RELEASE DATE: SEPT. 26th
Tommy Reed’s world shifted the night he found Holly Richards lying in a pool of blood on the ground. For reasons he can’t explain, he feels the need to protect Holly from her own past. In the process, he’s hoping to also teach her that there is more to D/s than releasing pent up emotions.
Life isn’t easy for the former-junkie and the cop. Some of those closest to Tommy are less than thrilled with his devotion to Holly. Those who pressured Holly into her former life are worried she’ll share what she knows. Is there any way for both of them to come away from the situation unscathed?
I don’t know why I’m here. I walk into her room with a cup of coffee and a bagel every day and sit with her until late at night. The nurses think I’m the compassionate boyfriend, not willing to leave her side. The truth is, I’m no one to her.
“Holly, I don’t know if you can hear me,” I whisper in her ear, wrapping my hand around her fingers. “You need to wake up. Tasha’s starting to think you’re slipping away but I told her she’s wrong.”
There’s no response. There hasn’t been for the past two weeks and I’m starting to worry there never will be. The first ten days, they kept her in a medically-induced coma so she wouldn’t suffer from the drug withdrawal. They started easing her off the medication a few days ago and she should be awake by now. The doctors are now classifying her as being in a “vegetative state” because she’s breathing on her own. If only she would give us some sign that she’s still in there…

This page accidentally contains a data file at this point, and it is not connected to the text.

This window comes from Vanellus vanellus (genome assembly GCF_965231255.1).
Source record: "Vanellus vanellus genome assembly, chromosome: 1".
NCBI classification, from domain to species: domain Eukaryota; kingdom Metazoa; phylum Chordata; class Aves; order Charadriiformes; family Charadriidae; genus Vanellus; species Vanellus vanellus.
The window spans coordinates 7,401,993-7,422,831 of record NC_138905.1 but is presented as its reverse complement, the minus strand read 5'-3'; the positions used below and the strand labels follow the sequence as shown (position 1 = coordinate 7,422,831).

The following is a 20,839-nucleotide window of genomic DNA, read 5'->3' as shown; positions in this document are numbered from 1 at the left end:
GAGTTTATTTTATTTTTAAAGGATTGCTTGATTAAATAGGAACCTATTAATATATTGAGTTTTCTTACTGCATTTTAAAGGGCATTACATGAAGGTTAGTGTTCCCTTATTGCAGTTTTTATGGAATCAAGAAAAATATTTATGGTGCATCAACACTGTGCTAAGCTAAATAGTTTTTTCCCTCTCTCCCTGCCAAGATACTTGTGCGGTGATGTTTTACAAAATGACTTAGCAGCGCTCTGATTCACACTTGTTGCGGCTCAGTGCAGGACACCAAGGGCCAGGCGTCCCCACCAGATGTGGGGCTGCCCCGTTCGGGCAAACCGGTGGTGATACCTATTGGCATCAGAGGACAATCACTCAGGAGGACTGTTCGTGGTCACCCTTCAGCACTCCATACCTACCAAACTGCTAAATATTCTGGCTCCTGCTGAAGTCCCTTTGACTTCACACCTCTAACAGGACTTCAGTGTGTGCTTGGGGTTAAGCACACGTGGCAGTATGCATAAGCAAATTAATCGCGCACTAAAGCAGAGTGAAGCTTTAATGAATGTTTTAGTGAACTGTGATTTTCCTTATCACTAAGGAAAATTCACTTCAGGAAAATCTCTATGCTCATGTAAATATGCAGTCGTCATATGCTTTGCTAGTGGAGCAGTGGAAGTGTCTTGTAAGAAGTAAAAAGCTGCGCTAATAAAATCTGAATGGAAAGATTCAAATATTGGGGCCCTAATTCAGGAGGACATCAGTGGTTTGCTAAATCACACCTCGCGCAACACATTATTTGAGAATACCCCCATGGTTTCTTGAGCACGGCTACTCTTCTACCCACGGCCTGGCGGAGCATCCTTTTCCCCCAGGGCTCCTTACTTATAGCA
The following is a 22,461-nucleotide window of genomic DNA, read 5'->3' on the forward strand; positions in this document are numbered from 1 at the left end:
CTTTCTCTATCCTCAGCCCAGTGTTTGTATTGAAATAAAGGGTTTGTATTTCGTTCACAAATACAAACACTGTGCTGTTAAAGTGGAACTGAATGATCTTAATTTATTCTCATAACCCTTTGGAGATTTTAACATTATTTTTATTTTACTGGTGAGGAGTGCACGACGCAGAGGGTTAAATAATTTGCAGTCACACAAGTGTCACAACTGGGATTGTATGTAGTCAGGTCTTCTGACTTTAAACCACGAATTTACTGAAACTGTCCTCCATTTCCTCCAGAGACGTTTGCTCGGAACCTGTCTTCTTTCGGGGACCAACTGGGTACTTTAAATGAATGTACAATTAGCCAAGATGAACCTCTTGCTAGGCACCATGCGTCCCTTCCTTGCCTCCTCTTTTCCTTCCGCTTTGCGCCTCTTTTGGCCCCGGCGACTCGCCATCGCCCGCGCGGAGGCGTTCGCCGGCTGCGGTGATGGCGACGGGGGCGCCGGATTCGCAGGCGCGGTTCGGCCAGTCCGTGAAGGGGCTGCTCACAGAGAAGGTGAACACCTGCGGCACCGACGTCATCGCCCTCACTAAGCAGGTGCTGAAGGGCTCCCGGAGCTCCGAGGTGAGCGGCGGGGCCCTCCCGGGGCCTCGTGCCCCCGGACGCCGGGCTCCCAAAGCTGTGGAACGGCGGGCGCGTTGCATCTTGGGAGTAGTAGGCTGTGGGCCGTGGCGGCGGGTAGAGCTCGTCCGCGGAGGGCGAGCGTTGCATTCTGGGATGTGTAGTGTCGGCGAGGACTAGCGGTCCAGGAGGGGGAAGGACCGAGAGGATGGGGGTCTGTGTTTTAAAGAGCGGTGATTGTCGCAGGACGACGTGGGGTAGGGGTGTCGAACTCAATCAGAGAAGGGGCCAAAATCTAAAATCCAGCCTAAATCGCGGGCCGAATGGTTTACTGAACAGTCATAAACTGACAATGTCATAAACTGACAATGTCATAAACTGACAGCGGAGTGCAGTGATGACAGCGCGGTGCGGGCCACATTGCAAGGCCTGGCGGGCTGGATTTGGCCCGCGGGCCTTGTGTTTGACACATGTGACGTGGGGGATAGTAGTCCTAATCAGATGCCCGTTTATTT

I reach for bottle of lotion beside the bed. Every day, I massage her hands and arms, hoping that my touch will cause her to open her eyes and say something. My fingers trace the outline of every flower inked from just below her elbow up to her shoulder. Her half-sleeve gives her a hard exterior from a distance, but upon closer inspection, the tattoos form a magnificently detailed garden on her pale skin.
As I take her hand in mine, preparing to work the lotion into her fingers, I feel her jerk away from me. Startled, I look to the head of the bed and see her eyes open, staring at me.
“Hey, sleepy,” I say, my throat dry and raspy from the recycled air in the hospital. “You had us scared for a while.”
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